John G. Ramsay1 wrote his seminal textbook on the folding and fracturing of rocks in 1957, almost 20 years before I was born (and I don’t count myself as young!). So why did I co-convene a session at EGU in 2017 to celebrate the book? Because the book, in many ways, expresses the legacy that John has given to structural geology. He followed it with a series of books of the same ilk – Ramsay and Huber ‘The Techniques of Modern Structural Geology’, published in two volumes (1984 and 1987), was a main stay for me as an undergraduate and postgraduate and well actually now; although, it is often not to be found on my bookshelf, but on the desk of one of my graduate students. The Techniques of Modern Structural Geology, like the Folding and Fracturing of Rocks, is beautifully illustrated and describes geometrically and mathematically many of the now commonly used techniques in structural geology. So to me Ramsay, although I did not know him personally, was the name behind this interesting subject structural geology.

John Ramsay opening the session on his book “Folding and Fracturing of Rocks”. Credit: Susanne Buiter

It was as a postgraduate student that I met John at a Tectonic Studies Group (TSG) meeting and had the pleasure of dancing with him after the conference dinner! Many years on I am now the Chair of TSG, one of several specialist groups affiliated to the Geological Society of London. John was instrumental in founding TSG in 1970 @TSG_since1970 , when he was working at Imperial College London. As the Chair of TSG I was approached by several people enquiring about plans to celebrate 50 years since the publication of the Folding and Fracturing of Rocks. Given John’s European career and global impact EGU seemed the place to celebrate and I contacted some of John’s PhD students and collaborators to join me in convening a session to celebrate the book, John and structural geology.

Early on the morning of April 25th John gave the opening paper for the session to a large audience. He spoke not to a series of power point slides but to the audience about the book, his interests and his life as a structural geologist. I think one of the key messages for me is the one that he ended his paper with; that fieldwork is fundamental to structural geology and models need to be derived from and tested against field observations. John was followed by a series of speakers from Rod Graham, of Ramsay and Graham (1970)2 on shear zones from the field to seismic interpretation, to Richard Lisle (co-author with John on the third volume in the Techniques of Modern Structural Geology series)3. Richard gave an overview of the citations for the Folding and Fracturing of Rocks; it is the most cited structural geology textbook. Further papers were given in the afternoon poster session, celebrating and giving modern, and old, twists on aspects of the book.

Afterwards at the reception. Credit: Susanne Buiter

John joined many well-wishers at a reception and dinner after the session. John has given a legacy to structural geology, through his focus on the geometry and mathematics of structures backed up with detailed field observations, work that very much forms part of modern structural geology today.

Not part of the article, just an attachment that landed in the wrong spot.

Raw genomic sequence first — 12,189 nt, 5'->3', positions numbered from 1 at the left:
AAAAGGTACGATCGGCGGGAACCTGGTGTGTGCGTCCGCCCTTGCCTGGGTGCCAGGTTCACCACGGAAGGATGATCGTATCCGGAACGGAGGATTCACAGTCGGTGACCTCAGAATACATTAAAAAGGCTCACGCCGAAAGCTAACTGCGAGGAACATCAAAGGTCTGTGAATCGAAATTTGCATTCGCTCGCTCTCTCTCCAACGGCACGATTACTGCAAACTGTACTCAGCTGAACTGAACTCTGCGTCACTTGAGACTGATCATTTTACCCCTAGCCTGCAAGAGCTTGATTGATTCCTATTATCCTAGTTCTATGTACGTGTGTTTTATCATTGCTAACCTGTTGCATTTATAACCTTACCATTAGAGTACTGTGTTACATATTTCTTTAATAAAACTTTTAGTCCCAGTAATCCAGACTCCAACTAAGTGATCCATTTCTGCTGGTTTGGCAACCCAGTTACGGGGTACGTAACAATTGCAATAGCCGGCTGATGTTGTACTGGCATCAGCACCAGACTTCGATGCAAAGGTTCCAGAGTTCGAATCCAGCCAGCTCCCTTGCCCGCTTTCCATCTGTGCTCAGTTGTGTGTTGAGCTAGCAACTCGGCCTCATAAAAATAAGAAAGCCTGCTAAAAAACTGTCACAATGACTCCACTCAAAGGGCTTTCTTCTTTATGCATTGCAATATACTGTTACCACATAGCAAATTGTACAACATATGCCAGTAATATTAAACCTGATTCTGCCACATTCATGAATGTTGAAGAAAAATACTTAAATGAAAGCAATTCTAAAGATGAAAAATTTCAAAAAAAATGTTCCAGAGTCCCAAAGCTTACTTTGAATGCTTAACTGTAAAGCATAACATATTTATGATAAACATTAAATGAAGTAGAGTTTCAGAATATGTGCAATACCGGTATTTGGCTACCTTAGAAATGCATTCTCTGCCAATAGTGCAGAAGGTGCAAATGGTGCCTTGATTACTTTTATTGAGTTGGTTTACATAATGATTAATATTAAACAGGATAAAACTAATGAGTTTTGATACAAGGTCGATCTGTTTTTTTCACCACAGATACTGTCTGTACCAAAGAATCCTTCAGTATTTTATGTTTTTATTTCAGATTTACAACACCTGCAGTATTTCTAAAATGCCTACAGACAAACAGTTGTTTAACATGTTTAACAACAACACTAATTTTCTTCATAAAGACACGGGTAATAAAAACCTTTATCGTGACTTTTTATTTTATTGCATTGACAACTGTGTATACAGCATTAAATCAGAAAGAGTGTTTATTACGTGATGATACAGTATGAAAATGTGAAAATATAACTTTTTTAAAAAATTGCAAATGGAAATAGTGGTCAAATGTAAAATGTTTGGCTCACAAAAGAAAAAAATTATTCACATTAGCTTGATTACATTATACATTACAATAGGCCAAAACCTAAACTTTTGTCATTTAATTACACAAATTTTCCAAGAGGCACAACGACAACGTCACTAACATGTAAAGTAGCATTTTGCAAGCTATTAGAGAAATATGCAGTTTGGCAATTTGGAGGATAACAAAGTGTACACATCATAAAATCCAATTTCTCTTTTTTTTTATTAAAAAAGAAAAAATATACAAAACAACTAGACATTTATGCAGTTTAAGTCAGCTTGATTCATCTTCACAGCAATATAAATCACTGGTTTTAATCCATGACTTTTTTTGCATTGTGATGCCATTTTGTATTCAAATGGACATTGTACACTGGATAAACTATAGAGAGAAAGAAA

The Folding and Fracturing of Rocks is currently published by Blackburn press.

 

Click here to go to the webpage of EGU Session TS1.3.

 

 

Blog by Clare Bond,

University of Aberdeen

Thanks to TecTask and TSG for sponsorship

 

1.John was born in 1931 in London, he was educated at Imperial College, London gaining a first class degree in 1952 and a PhD, working on superposed folds at Loch Monar Scotland. After military service he returned to the staff at Imperial, before taking up Professorial positions at the University of Leeds and the ETH in Zurich. He has been recognized for his work in advancing structural geology with many awards: Bigsby (1973) and Wollaston (1986) medals of the Geological Society of London, the Société Géologique de France Prestwich Medal in 1989, Sir Arthur Holmes Medal of the European Union of Geosciences (EGU) in 1984, C. T. Clough medal (1962) of the Geological Society of Scotland, the University of Liège medal in 1988. In 1992 he was named a Commander of the Most Excellent Order of the British Empire in the Queen’s Honours list. He is a Fellow of the Royal Society(elected 1973), and holds Honorary Fellowships of the Geological Society of America, the Société Géologique de France, the Indian National Science Academy, the American Geophysical Union, the US National Academy of Sciences and the Geological Society of London.

2.Ramsay, J.G. and Graham, R.H., 1970. Strain variation in shear belts. Canadian Journal of Earth Sciences7(3), pp.786-813.

3.Ramsay, J.G. and Lisle, R.J., 2000. The techniques of modern structural geology. Volume 3: Applications of continuum mechanics in structural geology. Academic, San Diego, Calif.

 

You’re an early career scientist and you want to go somewhere… but where?

You’re an early career scientist and you want to go somewhere… but where?

Only a few more days and the General Assembly of the EGU 2017 will start! Five exciting days with science and the opportunity to meet your colleagues and collaborators, both the old and the new. Earlier this week the outgoing TS President Susanne Buiter and the incoming TS President Claudio Rosenberg posted a blog with TS highlights, but what are the must-see for the Early Career Scientists? This is where we, outgoing TS ECS reps, come in! So we provide here tips for the hottest TS ECS events the coming week.